68K Subroutine by trigyy

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This article will explain the concepts of subroutine and its application. The term Nested Subroutine also will be explained in this article. Lastly, what is the delay in subroutine and how to program in 68000 microprosessor

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Concepts and Applications

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 To examine the concepts of subroutine and
 its application

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To be able to write a delay subroutine
To be able to compute the duration of a
To be able to tackle large programs

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Many programs require certain instructions to
performed several times.
The required instructions can be put into a
A subroutine is a sequence of instructions that
is written just once but executed when needed
by the main program.
  Example: Time delay routine.

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Main program


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 In a 68000 system the subroutine is
 called/invoke by the BSR instruction.
 The RTS instruction is used to return to
 the main program.
   RTS is the last instruction in the subroutine.

      Why do we need to use subroutine?

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Reasons For Using Subroutines
 Programs are usually shorter
 Programs are more reliable
   Once a subroutine has been developed and
   tested it can be re-used without further testing
 Programs are more maintainable because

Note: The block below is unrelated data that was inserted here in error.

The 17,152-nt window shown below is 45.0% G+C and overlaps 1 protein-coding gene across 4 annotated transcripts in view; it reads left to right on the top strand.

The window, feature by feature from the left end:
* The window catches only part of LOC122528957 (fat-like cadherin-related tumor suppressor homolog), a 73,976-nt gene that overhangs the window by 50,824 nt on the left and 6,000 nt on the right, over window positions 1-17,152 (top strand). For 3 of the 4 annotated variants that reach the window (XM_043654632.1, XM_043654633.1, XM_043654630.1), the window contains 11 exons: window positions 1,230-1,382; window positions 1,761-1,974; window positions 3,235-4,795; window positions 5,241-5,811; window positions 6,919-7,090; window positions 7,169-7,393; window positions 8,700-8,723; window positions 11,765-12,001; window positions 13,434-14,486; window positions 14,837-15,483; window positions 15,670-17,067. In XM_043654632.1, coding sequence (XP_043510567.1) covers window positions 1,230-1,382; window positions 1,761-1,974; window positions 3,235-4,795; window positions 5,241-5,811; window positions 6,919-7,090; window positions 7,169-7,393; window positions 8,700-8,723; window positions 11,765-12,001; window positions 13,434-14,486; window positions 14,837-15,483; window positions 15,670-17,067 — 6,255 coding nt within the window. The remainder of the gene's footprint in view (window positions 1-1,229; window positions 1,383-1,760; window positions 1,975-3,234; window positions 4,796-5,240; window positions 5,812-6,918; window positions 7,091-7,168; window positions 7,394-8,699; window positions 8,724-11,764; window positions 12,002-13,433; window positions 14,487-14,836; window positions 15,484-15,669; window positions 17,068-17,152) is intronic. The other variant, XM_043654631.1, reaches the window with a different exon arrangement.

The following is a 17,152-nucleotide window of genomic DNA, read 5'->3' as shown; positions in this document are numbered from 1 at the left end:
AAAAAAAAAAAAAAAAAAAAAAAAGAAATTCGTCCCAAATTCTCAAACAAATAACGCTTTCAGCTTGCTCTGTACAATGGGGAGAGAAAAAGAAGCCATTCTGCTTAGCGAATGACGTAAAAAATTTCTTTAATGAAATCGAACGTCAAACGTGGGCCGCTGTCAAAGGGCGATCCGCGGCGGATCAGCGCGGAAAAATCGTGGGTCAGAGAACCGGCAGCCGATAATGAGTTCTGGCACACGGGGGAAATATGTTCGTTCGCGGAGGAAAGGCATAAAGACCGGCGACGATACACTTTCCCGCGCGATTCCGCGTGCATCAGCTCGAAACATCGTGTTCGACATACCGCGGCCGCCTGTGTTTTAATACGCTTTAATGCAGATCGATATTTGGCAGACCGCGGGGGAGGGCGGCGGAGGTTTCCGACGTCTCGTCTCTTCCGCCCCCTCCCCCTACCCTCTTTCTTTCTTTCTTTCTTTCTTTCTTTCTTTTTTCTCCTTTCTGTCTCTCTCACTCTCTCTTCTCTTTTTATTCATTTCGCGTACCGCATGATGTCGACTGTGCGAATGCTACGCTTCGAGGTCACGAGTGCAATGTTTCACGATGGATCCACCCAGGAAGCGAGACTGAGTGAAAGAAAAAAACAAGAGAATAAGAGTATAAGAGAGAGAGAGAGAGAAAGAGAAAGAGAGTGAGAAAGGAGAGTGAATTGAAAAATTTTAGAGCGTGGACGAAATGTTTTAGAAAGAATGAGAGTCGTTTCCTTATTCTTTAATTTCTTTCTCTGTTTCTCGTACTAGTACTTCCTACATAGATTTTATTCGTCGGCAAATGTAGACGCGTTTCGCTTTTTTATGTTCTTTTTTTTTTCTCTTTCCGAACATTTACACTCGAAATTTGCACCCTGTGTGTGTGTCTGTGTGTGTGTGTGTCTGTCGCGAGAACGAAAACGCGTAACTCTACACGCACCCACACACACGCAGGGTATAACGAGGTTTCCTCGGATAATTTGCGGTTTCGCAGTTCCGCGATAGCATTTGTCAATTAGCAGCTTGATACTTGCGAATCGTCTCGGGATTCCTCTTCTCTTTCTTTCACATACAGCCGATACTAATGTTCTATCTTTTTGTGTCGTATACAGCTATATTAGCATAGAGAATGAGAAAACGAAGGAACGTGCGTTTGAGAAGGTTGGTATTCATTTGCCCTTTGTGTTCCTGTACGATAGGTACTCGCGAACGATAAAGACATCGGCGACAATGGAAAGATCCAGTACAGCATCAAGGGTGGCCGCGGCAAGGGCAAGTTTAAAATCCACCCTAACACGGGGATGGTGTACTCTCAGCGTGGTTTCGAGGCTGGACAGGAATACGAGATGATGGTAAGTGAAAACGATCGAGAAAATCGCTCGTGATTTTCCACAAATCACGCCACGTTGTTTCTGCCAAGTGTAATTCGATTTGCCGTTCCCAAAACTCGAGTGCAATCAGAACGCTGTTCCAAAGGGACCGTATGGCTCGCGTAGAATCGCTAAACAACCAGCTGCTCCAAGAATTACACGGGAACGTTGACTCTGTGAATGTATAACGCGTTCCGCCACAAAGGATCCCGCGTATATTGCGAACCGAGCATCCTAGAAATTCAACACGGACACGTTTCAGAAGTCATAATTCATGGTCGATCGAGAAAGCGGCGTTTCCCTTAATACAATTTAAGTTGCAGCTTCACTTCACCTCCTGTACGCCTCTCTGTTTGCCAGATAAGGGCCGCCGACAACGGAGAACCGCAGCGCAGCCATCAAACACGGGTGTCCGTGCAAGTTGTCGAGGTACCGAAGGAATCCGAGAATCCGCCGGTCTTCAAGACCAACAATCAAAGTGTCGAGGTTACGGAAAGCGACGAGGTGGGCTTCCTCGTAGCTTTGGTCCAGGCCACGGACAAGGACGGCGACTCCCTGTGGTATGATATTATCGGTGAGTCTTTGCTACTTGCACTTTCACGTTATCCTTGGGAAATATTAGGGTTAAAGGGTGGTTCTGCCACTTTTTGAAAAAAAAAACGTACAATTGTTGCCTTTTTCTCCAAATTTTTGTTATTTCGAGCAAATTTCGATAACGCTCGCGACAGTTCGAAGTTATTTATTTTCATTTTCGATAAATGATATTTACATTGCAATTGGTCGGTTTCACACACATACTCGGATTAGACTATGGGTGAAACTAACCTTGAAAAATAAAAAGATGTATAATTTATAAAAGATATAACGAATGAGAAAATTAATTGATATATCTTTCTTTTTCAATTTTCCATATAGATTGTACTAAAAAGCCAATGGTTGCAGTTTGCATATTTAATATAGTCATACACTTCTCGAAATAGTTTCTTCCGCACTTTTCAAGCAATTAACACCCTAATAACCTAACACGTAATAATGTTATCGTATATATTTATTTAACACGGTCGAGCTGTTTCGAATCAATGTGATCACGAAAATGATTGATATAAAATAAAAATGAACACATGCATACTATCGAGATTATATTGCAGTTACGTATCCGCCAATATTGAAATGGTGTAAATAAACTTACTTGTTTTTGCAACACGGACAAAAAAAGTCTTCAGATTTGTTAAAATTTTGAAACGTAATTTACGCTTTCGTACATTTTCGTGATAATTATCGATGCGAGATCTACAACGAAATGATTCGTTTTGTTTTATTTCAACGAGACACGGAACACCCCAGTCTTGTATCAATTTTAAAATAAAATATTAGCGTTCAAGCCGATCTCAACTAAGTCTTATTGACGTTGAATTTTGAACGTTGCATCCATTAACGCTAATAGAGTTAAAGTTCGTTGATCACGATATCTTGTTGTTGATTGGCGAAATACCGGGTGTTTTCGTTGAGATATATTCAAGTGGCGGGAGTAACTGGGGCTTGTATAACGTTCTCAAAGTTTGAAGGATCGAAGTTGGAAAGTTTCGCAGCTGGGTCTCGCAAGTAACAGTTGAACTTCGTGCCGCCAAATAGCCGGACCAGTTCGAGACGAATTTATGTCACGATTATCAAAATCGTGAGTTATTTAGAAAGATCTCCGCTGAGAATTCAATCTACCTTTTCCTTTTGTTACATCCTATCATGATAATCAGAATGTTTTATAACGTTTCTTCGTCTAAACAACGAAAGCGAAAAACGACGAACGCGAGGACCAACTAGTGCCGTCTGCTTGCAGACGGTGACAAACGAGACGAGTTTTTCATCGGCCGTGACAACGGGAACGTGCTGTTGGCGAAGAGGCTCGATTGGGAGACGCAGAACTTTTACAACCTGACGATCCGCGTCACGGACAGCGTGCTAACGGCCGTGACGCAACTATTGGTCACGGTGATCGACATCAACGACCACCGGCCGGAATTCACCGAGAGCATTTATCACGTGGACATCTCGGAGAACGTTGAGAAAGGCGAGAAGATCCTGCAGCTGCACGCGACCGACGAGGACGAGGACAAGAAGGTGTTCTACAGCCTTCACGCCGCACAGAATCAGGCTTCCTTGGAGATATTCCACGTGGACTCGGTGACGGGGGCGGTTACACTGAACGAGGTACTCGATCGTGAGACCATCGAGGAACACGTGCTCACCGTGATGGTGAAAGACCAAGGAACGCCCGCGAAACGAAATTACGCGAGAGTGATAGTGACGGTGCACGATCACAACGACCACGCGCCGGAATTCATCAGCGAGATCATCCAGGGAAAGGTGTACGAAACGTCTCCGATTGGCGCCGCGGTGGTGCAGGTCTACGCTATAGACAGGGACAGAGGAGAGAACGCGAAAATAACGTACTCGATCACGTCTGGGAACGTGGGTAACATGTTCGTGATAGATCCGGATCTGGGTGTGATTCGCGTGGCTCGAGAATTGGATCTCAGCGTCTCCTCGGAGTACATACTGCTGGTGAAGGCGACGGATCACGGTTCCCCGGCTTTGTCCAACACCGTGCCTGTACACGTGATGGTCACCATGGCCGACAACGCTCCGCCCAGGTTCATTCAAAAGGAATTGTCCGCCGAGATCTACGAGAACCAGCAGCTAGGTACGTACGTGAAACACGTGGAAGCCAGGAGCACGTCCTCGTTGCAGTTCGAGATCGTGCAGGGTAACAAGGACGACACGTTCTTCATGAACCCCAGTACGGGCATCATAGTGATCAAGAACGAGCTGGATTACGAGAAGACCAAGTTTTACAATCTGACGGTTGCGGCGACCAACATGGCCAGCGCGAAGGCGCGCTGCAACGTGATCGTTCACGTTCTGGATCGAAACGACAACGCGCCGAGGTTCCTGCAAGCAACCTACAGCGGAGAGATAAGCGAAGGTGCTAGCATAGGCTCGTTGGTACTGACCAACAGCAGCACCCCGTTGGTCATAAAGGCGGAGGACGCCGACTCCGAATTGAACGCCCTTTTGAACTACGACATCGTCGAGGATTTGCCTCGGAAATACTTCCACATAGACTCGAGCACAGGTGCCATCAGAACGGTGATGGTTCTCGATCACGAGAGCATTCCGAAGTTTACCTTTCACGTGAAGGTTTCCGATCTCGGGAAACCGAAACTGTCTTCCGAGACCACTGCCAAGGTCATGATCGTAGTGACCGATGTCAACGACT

they are shorter, simpler and more
 readable. Also it is easy to change the
 functionality of a subroutine, if required.

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  The execution speed of a program is
  slower if it uses subroutines
  At machine code level, there are some
  complications introduced e.g. saving the
  environment of the calling program.
  Difficult program bugs can occur due to
  subroutine side effects e.g. stack,
  memory corruption's due to invalid
  parameter passing register saving

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Saving the CPU Environment
  In some cases, when a subroutine is
  called, it will need to use the CPU
  Before a subroutine is executed, the
  registers must be saved because their
  contents belong to the main program
  and will probably be needed when the
  subroutine returns.                              CPU registers –
    Main program saves any registers it needs      (Environment)
    onto stack and recovers them after the
    subroutine call.
    Subroutine responsible for saving registers.

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Nested Subroutine
A nested subroutine is a subroutine that
calls another subroutine.

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Calculating Time Delays
 For a CPU running at a constant clock rate:
     Cycle Time = 1 / clock frequency
 Every machine or assembly instruction takes one or
 more clock cycles to complete.
 Consider the following time delay routine:

                  move.b              #value,d0
    loop          sub.b               #1,d0
                  bne                 loop
   The delay will depend upon the variable value

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From the Table D-5, “Immediate Instruction
Execution Times” - sub.b #1,d0 has an execution
time of 8 cycles
                                     No. of read cycles
   No. of clock                           No. of write cycles
From the Table D-9, “Conditional and Branch
Instruction Execution Times” - bne loop has an
execution time of 10 cycles (bne is one of the Bcc
Each pass through the loop will take 4 + 10 = 14

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The Flite 68K system has a 10MHz clock, giving a